It is taught in one baraita: Initially, they pour oil on the priest’s head, and thereafter, they place oil for him between the lashes of his eyes. And it is taught in a different baraita: Initially, they place oil for him between the lashes of his eyes, and thereafter, they pour oil on his head. The Gemara explains: It is a dispute between tanna’im. Some say: Anointing with oil between his eyes is preferable and takes precedence, and some say: Pouring oil on his head is preferable and takes precedence.

What is the reason for the opinion of the one who said that pouring oil on his head is preferable? It is as it is written: “And he poured from the anointing oil upon Aaron’s head and anointed him to sanctify him” (Leviticus 8:12), indicating that pouring precedes anointing. And the one who said that anointing is preferable and takes precedence, what is the reason for his opinion? He holds: Anointing takes precedence as that is what you find with regard to service vessels (see Numbers 7:1). They were anointed, but the anointing oil was not poured on them. The Gemara asks: But isn’t it written with regard to the priests: “And he poured,” and ultimately: “And anointed”? The Gemara answers: This is what the verse is saying: What is the reason that he poured the oil? It is due to the fact that he had already anointed them. Anointing is the primary component of the process.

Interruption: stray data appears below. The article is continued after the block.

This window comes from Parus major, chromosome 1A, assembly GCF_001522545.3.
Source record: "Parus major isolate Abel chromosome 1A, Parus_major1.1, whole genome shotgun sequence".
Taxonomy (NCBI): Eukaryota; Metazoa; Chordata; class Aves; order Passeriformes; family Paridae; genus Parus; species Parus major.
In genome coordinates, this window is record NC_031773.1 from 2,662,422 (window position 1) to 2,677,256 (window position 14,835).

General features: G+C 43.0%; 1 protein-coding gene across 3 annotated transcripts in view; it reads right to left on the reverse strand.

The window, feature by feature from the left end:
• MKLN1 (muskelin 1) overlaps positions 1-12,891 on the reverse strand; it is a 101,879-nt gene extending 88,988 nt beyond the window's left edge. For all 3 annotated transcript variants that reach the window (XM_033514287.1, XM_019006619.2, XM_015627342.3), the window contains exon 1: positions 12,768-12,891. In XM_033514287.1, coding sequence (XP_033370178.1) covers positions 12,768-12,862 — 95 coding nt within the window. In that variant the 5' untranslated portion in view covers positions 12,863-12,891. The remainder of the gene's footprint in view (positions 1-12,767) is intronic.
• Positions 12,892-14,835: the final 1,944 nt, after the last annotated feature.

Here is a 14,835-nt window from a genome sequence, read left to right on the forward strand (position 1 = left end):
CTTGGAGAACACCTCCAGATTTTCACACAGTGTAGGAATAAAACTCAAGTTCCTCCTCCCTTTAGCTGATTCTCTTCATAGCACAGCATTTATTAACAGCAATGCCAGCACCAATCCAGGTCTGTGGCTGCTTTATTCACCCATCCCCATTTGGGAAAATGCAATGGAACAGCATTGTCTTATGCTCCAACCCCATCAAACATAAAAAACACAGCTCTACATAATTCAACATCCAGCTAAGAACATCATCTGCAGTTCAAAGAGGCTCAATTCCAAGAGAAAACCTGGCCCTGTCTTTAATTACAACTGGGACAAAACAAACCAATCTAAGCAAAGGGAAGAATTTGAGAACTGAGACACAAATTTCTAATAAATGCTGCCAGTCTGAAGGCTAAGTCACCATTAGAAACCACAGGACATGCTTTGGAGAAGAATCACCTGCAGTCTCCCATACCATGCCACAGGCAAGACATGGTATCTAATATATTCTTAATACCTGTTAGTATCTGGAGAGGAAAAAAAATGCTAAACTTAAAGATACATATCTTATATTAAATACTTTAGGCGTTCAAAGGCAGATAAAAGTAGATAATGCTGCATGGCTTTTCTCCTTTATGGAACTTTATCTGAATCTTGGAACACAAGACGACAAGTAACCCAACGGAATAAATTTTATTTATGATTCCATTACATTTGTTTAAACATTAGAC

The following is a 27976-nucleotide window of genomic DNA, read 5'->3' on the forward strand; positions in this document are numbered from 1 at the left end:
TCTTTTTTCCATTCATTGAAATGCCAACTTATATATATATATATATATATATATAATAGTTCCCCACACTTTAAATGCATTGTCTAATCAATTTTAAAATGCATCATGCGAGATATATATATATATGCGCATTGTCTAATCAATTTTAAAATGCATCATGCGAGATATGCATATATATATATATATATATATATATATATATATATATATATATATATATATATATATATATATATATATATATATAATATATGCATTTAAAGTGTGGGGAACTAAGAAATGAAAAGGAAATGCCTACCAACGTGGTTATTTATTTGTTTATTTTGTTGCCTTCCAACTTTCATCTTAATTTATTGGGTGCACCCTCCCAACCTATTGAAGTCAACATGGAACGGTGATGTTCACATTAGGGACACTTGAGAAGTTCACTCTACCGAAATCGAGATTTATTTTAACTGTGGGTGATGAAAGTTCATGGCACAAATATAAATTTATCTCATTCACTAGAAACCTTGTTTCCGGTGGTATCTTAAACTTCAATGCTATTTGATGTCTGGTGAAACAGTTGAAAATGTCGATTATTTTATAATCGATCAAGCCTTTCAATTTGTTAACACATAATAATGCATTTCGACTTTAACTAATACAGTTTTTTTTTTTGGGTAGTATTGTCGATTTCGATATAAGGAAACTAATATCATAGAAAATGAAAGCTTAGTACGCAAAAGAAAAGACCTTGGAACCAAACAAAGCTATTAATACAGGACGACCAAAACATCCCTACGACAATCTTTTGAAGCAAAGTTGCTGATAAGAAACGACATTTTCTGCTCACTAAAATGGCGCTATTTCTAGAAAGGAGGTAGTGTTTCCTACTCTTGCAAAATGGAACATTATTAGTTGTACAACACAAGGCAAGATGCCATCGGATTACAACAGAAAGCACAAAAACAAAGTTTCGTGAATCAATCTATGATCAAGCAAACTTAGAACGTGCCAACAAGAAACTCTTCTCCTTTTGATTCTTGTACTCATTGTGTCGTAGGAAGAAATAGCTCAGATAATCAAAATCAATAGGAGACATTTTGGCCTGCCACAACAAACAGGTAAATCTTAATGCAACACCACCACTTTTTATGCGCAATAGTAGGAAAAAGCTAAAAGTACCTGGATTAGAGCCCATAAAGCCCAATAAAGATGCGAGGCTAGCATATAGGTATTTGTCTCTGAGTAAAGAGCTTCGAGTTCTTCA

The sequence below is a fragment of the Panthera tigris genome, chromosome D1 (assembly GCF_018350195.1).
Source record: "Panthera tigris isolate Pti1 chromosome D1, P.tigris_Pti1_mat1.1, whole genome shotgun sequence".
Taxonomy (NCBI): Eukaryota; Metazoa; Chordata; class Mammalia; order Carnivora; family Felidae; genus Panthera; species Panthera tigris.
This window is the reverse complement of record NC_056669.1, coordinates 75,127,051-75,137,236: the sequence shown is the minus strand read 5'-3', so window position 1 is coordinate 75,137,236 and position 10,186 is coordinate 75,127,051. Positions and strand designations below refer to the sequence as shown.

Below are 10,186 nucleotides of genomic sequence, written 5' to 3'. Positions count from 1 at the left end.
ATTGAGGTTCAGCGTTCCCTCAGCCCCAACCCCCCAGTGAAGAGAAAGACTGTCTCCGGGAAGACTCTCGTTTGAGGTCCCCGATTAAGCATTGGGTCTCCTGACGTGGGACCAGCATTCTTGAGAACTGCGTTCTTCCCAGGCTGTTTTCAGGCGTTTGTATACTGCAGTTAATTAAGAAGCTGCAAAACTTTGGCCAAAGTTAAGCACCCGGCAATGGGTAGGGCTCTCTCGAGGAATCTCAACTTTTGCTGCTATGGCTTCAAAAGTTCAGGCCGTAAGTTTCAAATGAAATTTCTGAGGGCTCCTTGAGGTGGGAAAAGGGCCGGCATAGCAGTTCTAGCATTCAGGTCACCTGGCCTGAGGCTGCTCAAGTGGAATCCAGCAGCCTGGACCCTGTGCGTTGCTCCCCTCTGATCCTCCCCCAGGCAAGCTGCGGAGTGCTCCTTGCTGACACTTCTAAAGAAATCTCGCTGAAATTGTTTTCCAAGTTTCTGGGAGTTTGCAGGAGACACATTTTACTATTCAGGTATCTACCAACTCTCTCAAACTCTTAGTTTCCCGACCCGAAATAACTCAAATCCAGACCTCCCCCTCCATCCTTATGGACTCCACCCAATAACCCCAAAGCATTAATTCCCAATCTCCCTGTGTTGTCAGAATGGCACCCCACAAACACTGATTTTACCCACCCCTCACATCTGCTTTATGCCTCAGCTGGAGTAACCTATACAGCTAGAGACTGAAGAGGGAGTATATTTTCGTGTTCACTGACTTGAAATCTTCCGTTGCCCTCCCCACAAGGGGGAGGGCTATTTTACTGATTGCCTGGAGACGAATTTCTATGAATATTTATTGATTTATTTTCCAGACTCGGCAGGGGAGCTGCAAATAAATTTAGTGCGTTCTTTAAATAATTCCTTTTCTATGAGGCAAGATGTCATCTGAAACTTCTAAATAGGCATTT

The Sages taught: “It is like the precious oil upon the head coming down upon the beard, Aaron’s beard, that comes down upon the collar of his garments” (Psalms 133:2). Two drops of anointing oil, shaped like pearls, were suspended for Aaron from his beard. Rav Pappa said that it is taught: When Aaron would speak and his beard would move, those drops would miraculously rise and settle on the roots of his beard so that they would not fall. Moses was concerned about this matter. He said: Perhaps, Heaven forfend, I misused the consecrated anointing oil and poured more than necessary, as two additional drops remain? A Divine Voice emerged and said: “It is like the precious oil upon the head coming down upon the beard, Aaron’s beard, that comes down upon the collar of his garments. Like the dew of Hermon” (Psalms 133:2–3). This analogy teaches: Just as there is no misuse of the dew of Hermon, which is not consecrated, so too, with regard to the anointing oil that is on Aaron’s beard, there is no misuse of consecrated property.